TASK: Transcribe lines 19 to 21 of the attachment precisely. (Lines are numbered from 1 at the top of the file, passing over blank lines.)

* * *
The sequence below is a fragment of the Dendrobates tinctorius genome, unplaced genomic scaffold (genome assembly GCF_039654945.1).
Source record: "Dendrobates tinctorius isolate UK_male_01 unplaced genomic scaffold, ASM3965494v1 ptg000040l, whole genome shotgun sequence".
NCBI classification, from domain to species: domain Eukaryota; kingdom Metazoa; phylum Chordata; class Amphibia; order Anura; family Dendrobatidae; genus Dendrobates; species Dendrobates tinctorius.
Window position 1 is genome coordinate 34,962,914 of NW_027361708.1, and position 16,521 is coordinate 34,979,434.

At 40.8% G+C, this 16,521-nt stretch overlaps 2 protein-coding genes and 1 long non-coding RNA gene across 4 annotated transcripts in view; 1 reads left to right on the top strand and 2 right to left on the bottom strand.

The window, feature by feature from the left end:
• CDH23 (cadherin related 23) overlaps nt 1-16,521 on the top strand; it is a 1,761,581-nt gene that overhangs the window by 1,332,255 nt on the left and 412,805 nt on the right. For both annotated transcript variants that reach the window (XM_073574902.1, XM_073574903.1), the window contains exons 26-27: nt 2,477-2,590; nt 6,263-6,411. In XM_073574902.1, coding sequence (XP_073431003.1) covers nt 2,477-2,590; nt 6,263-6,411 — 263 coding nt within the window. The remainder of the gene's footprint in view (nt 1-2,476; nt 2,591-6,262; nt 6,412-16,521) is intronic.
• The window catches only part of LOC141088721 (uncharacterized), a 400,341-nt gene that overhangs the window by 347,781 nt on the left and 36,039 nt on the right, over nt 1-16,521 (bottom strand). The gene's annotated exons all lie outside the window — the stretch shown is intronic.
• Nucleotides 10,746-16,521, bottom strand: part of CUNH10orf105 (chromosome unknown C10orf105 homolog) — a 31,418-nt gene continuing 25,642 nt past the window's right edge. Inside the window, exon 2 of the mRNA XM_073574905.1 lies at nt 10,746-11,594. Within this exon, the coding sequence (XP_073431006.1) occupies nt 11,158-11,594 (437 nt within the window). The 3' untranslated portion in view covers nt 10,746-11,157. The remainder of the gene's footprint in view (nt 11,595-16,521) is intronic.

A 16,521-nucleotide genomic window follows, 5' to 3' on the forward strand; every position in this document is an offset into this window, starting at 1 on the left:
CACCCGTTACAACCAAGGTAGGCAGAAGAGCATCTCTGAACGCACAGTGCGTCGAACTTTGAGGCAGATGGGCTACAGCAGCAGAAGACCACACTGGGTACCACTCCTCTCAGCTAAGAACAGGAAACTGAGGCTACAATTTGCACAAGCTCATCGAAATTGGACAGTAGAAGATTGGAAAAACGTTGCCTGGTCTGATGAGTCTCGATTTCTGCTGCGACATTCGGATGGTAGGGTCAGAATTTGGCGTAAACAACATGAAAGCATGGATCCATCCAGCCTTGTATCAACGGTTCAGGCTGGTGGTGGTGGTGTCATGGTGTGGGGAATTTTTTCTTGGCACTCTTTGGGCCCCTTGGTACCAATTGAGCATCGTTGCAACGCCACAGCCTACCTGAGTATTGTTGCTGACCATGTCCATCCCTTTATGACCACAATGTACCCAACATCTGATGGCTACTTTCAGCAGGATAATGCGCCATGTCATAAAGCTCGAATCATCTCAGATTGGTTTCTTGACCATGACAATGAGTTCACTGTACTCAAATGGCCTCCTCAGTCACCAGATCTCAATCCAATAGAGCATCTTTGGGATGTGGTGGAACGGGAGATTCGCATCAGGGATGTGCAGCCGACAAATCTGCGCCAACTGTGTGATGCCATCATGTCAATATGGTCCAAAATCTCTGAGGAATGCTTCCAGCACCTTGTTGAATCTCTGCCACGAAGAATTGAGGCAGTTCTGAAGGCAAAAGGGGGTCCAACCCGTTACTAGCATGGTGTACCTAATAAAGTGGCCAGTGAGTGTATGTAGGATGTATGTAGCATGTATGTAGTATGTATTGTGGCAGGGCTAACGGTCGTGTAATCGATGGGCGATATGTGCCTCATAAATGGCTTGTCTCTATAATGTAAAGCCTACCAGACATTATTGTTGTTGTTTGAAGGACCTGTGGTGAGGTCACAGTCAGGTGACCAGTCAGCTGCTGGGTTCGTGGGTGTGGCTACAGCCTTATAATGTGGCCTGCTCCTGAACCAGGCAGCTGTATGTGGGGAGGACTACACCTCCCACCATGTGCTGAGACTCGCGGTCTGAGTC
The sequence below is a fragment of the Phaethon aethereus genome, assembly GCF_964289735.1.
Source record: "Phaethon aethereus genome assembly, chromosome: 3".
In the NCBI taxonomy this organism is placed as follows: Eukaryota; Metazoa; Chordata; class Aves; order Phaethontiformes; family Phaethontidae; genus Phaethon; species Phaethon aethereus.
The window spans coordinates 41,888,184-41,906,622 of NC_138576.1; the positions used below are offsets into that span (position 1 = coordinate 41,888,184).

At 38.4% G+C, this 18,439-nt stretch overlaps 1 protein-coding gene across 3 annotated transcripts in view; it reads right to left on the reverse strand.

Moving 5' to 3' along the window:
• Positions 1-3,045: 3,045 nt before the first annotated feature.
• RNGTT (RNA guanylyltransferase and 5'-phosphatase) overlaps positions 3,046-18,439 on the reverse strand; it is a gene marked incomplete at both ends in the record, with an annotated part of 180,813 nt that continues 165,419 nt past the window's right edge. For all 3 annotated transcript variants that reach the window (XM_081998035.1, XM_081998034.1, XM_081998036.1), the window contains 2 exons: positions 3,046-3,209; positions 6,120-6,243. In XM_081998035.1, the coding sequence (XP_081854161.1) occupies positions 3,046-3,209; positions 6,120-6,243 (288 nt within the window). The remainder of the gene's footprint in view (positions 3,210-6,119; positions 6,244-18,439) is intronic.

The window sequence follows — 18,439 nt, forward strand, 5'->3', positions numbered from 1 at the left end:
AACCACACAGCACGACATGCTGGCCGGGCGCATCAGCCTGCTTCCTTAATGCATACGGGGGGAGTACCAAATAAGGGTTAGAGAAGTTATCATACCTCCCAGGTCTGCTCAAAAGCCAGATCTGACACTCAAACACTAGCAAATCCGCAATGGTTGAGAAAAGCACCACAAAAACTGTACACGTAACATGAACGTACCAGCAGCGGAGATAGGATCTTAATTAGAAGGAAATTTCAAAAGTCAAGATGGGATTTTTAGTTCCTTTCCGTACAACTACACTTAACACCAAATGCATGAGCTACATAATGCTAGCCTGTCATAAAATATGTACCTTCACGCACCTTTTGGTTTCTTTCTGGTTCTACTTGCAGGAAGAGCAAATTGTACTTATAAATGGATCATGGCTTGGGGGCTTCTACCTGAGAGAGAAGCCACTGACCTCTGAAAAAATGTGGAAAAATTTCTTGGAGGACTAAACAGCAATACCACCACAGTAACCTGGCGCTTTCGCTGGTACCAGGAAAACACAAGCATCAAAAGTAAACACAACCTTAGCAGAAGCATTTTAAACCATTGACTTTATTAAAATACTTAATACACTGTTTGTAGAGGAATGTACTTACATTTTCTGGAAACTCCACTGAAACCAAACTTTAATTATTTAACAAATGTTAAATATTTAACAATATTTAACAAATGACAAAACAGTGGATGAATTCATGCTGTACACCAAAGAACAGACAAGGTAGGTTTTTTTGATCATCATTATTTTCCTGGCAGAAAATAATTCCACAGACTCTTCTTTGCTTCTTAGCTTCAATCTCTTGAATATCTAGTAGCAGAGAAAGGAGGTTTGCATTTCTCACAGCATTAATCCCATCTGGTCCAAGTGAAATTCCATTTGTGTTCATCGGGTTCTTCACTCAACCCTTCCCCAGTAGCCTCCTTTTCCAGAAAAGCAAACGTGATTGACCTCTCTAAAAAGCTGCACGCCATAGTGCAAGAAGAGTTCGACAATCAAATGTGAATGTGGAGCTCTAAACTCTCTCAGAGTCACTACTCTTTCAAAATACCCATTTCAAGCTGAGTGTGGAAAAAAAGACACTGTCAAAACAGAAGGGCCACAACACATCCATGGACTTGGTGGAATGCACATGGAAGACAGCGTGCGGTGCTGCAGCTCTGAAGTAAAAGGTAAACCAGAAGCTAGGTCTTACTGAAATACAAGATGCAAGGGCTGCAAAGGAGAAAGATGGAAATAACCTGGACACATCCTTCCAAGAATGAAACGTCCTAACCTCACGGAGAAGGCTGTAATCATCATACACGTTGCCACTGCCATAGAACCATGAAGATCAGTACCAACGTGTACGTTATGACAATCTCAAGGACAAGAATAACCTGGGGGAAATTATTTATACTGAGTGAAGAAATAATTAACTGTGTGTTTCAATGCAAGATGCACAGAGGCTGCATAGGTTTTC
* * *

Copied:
• RNGTT (RNA guanylyltransferase and 5'-phosphatase) overlaps positions 3,046-18,439 on the reverse strand; it is a gene marked incomplete at both ends in the record, with an annotated part of 180,813 nt that continues 165,419 nt past the window's right edge. For all 3 annotated transcript variants that reach the window (XM_081998035.1, XM_081998034.1, XM_081998036.1), the window contains 2 exons: positions 3,046-3,209; positions 6,120-6,243. In XM_081998035.1, the coding sequence (XP_081854161.1) occupies positions 3,046-3,209; positions 6,120-6,243 (288 nt within the window). The remainder of the gene's footprint in view (positions 3,210-6,119; positions 6,244-18,439) is intronic.

The window sequence follows — 18,439 nt, forward strand, 5'->3', positions numbered from 1 at the left end:
AACCACACAGCACGACATGCTGGCCGGGCGCATCAGCCTGCTTCCTTAATGCATACGGGGGGAGTACCAAATAAGGGTTAGAGAAGTTATCATACCTCCCAGGTCTGCTCAAAAGCCAGATCTGACACTCAAACACTAGCAAATCCGCAATGGTTGAGAAAAGCACCACAAAAACTGTACACGTAACATGAACGTACCAGCAGCGGAGATAGGATCTTAATTAGAAGGAAATTTCAAAAGTCAAGATGGGATTTTTAGTTCCTTTCCGTACAACTACACTTAACACCAAATGCATGAGCTACATAATGCTAGCCTGTCATAAAATATGTACCTTCACGCACCTTTTGGTTTCTTTCTGGTTCTACTTGCAGGAAGAGCAAATTGTACTTATAAATGGATCATGGCTTGGGGGCTTCTACCTGAGAGAGAAGCCACTGACCTCTGAAAAAATGTGGAAAAATTTCTTGGAGGACTAAACAGCAATACCACCACAGTAACCTGGCGCTTTCGCTGGTACCAGGAAAACACAAGCATCAAAAGTAAACACAACCTTAGCAGAAGCATTTTAAACCATTGACTTTATTAAAATACTTAATACACTGTTTGTAGAGGAATGTACTTACATTTTCTGGAAACTCCACTGAAACCAAACTTTAATTATTTAACAAATGTTAAATATTTAACAATATTTAACAAATGACAAAACAGTGGATGAATTCATGCTGTACACCAAAGAACAGACAAGGTAGGTTTTTTTGATCATCATTATTTTCCTGGCAGAAAATAATTCCACAGACTCTTCTTTGCTTCTTAGCTTCAATCTCTTGAATATCTAGTAGCAGAGAAAGGAGGTTTGCATTTCTCACAGCATTAATCCCATCTGGTCCAAGTGAAATTCCATTTGTGTTCATCGGGTTCTTCACTCAACCCTTCCCCAGTAGCCTCCTTTTCCAGAAAAGCAAACGTGATTGACCTCTCTAAAAAGCTGCACGCCATAGTGCAAGAAGAGTTCGACAATCAAATGTGAATGTGGAGCTCTAAACTCTCTCAGAGTCACTACTCTTTCAAAATACCCATTTCAAGCTGAGTGTGGAAAAAAAGACACTGTCAAAACAGAAGGGCCACAACACATCCATGGACTTGGTGGAATGCACATGGAAGACAGCGTGCGGTGCTGCAGCTCTGAAGTAAAAGGTAAACCAGAAGCTAGGTCTTACTGAAATACAAGATGCAAGGGCTGCAAAGGAGAAAGATGGAAATAACCTGGACACATCCTTCCAAGAATGAAACGTCCTAACCTCACGGAGAAGGCTGTAATCATCATACACGTTGCCACTGCCATAGAACCATGAAGATCAGTACCAACGTGTACGTTATGACAATCTCAAGGACAAGAATAACCTGGGGGAAATTATTTATACTGAGTGAAGAAATAATTAACTGTGTGTTTCAATGCAAGATGCACAGAGGCTGCATAGGTTTTC